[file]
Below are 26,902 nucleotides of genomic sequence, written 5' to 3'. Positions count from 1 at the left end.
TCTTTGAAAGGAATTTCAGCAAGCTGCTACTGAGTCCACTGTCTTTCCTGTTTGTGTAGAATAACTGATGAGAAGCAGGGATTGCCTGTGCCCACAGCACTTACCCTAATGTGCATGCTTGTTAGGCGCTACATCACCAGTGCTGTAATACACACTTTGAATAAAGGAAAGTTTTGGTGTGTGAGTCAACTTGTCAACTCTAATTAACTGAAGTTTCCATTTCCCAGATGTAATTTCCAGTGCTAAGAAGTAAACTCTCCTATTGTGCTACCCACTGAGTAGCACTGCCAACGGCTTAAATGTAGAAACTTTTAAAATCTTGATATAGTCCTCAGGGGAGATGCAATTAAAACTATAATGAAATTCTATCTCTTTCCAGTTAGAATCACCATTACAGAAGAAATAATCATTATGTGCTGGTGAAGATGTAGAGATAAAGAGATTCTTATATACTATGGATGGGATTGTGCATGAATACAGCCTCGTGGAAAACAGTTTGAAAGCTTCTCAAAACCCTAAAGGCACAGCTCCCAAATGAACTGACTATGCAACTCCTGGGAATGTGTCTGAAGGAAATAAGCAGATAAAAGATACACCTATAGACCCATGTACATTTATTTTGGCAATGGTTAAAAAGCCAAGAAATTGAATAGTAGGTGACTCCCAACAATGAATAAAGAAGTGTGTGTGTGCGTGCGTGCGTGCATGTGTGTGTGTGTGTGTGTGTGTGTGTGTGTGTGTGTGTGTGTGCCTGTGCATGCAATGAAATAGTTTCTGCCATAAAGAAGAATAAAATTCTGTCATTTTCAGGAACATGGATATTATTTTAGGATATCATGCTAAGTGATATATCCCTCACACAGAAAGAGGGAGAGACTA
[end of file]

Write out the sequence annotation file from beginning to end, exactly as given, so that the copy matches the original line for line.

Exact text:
Below are 26,902 nucleotides of genomic sequence, written 5' to 3'. Positions count from 1 at the left end.
TCTTTGAAAGGAATTTCAGCAAGCTGCTACTGAGTCCACTGTCTTTCCTGTTTGTGTAGAATAACTGATGAGAAGCAGGGATTGCCTGTGCCCACAGCACTTACCCTAATGTGCATGCTTGTTAGGCGCTACATCACCAGTGCTGTAATACACACTTTGAATAAAGGAAAGTTTTGGTGTGTGAGTCAACTTGTCAACTCTAATTAACTGAAGTTTCCATTTCCCAGATGTAATTTCCAGTGCTAAGAAGTAAACTCTCCTATTGTGCTACCCACTGAGTAGCACTGCCAACGGCTTAAATGTAGAAACTTTTAAAATCTTGATATAGTCCTCAGGGGAGATGCAATTAAAACTATAATGAAATTCTATCTCTTTCCAGTTAGAATCACCATTACAGAAGAAATAATCATTATGTGCTGGTGAAGATGTAGAGATAAAGAGATTCTTATATACTATGGATGGGATTGTGCATGAATACAGCCTCGTGGAAAACAGTTTGAAAGCTTCTCAAAACCCTAAAGGCACAGCTCCCAAATGAACTGACTATGCAACTCCTGGGAATGTGTCTGAAGGAAATAAGCAGATAAAAGATACACCTATAGACCCATGTACATTTATTTTGGCAATGGTTAAAAAGCCAAGAAATTGAATAGTAGGTGACTCCCAACAATGAATAAAGAAGTGTGTGTGTGCGTGCGTGCGTGCATGTGTGTGTGTGTGTGTGTGTGTGTGTGTGTGTGTGTGTGTGTGCCTGTGCATGCAATGAAATAGTTTCTGCCATAAAGAAGAATAAAATTCTGTCATTTTCAGGAACATGGATATTATTTTAGGATATCATGCTAAGTGATATATCCCTCACACAGAAAGAGGGAGAGACTA